Instead, the court finds the total value of the practice and determines what percentage of value each spouse is entitled to in the divorce judgment. The non-professional spouse would then receive that amount by an award of other marital assets. For example, suppose a highly respected plastic surgeon has a practice valued at $20 million, and the court determines her spouse is entitled to 50 percent of the value. In that case, the court will first preliminarily divide all of the other marital property. The spouse will then receive $10 million of the assets that have been initially distributed to the surgeon as compensation for the spouse’s share of the practice.

Additionally, it should be noted that the court would never order the professional spouse to sell the business in order to provide funds to distribute to the other spouse.

Professional Practices and Double-Dipping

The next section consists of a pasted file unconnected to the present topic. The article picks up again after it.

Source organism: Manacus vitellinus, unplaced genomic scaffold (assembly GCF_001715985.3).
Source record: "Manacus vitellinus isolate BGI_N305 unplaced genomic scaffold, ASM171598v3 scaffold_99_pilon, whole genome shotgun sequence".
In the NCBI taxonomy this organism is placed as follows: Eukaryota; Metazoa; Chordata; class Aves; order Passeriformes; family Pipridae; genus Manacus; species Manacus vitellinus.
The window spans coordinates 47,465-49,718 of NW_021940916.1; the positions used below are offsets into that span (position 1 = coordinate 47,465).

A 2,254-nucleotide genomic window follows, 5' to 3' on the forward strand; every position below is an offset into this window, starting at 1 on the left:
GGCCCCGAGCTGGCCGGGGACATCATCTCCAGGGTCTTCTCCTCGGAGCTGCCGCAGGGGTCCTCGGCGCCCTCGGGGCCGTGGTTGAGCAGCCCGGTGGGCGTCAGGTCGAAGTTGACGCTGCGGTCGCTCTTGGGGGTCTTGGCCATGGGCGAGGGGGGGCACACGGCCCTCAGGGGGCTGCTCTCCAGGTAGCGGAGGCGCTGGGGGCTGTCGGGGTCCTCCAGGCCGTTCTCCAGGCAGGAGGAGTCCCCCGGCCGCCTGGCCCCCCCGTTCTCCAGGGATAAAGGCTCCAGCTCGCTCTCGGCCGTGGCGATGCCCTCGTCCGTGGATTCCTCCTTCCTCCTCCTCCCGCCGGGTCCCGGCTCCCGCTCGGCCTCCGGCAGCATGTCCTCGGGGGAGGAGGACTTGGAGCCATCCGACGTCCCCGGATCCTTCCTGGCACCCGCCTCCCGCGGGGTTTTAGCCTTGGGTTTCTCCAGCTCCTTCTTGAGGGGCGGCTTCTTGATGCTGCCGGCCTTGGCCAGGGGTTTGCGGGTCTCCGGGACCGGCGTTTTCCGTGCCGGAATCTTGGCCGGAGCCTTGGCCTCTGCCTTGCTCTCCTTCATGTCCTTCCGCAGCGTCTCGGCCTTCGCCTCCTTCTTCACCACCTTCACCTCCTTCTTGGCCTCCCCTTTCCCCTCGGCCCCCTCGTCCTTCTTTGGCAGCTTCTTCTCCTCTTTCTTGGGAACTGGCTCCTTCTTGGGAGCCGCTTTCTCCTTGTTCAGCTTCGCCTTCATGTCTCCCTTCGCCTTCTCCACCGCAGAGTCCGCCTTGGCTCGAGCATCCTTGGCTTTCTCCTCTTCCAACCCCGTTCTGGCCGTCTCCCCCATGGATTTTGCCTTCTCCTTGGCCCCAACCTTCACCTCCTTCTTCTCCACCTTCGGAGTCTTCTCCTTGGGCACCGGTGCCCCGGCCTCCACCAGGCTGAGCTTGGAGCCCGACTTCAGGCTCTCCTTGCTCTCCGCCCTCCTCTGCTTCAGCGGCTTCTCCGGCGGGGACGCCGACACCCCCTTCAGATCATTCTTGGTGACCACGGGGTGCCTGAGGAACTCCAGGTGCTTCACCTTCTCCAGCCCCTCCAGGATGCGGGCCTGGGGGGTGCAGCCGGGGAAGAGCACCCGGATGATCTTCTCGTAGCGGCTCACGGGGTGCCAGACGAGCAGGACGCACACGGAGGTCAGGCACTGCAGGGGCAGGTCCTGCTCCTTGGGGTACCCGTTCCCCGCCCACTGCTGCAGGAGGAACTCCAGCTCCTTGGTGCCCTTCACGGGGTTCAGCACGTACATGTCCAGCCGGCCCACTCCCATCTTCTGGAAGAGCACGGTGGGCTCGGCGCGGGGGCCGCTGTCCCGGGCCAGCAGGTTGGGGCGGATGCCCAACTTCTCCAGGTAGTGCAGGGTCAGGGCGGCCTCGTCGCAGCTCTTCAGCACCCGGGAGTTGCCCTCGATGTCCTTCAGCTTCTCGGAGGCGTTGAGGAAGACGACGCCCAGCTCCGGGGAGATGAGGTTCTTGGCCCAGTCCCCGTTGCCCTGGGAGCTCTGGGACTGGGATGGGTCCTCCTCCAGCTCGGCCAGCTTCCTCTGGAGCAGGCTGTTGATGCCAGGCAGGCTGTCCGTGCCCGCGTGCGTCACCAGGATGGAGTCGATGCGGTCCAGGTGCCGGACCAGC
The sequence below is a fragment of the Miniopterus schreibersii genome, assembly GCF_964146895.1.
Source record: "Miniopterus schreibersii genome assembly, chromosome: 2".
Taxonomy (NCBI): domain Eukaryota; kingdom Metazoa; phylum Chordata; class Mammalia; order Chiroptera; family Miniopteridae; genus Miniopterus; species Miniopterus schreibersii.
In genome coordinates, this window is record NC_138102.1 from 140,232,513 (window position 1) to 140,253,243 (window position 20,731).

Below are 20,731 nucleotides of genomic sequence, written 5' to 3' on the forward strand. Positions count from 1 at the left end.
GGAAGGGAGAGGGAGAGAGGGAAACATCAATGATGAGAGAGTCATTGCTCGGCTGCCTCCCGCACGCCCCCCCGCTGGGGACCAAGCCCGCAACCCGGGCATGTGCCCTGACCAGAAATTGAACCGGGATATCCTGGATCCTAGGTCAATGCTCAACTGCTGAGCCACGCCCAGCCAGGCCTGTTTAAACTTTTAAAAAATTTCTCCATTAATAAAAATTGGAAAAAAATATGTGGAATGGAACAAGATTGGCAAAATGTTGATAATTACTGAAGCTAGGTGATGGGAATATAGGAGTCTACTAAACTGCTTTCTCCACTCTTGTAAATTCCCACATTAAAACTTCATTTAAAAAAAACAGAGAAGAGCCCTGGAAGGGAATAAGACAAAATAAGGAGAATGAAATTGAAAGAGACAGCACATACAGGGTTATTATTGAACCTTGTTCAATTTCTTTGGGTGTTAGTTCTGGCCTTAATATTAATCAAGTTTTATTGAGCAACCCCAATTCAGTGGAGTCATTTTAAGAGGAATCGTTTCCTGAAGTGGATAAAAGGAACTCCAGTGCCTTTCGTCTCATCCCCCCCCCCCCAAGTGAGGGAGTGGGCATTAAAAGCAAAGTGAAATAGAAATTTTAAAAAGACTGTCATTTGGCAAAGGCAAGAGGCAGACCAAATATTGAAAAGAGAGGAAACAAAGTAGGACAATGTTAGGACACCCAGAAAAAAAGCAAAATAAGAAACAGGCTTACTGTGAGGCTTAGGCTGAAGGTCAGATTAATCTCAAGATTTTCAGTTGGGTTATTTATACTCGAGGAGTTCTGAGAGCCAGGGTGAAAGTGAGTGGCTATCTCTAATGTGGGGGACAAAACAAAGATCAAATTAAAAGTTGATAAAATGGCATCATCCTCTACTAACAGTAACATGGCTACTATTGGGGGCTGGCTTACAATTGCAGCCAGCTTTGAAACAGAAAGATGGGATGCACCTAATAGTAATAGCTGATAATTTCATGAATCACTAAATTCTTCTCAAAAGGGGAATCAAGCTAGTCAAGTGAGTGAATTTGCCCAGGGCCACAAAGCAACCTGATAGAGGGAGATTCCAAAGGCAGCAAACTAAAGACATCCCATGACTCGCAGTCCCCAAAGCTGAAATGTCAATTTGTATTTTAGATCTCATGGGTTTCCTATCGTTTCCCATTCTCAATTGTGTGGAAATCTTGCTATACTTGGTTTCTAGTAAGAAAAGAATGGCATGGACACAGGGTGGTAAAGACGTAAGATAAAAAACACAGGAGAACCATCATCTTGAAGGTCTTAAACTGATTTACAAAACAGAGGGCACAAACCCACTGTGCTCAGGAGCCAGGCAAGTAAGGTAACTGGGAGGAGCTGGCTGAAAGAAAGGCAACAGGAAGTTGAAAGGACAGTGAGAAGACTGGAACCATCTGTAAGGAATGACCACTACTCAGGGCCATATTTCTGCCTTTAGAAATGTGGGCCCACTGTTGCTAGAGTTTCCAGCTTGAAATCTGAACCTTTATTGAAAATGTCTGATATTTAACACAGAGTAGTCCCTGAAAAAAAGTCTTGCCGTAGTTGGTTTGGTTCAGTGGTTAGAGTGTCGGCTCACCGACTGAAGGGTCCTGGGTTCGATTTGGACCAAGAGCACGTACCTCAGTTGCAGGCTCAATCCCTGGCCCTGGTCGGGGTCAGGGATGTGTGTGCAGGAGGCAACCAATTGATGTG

Double-dipping in a divorce occurs when a spouse is paid twice from the same asset. Double-dipping on a professional practice occurs when the future income of a professional practice is valued and included in the practice’s value, and that total value is then equitably distributed among the couple. Then that same income is also used as a basis for maintenance (also called spousal support or alimony) and child support. In essence, the professional spouse must provide a distributive award based on future income AND pay spousal and child support out of that income.

In contrast, a person who is paid a salary is not required to have their future salary valued and distributed to their spouse. They only pay spousal and child support based on that income and nothing else.

New York laws about double-dipping are complex, but in general, if the professional practice is considered a tangible asset, then double-dipping is allowed. If the professional practice is classified as an intangible asset, double-dipping is prohibited. The distinction is one ripe for argument in a professional practice divorce case.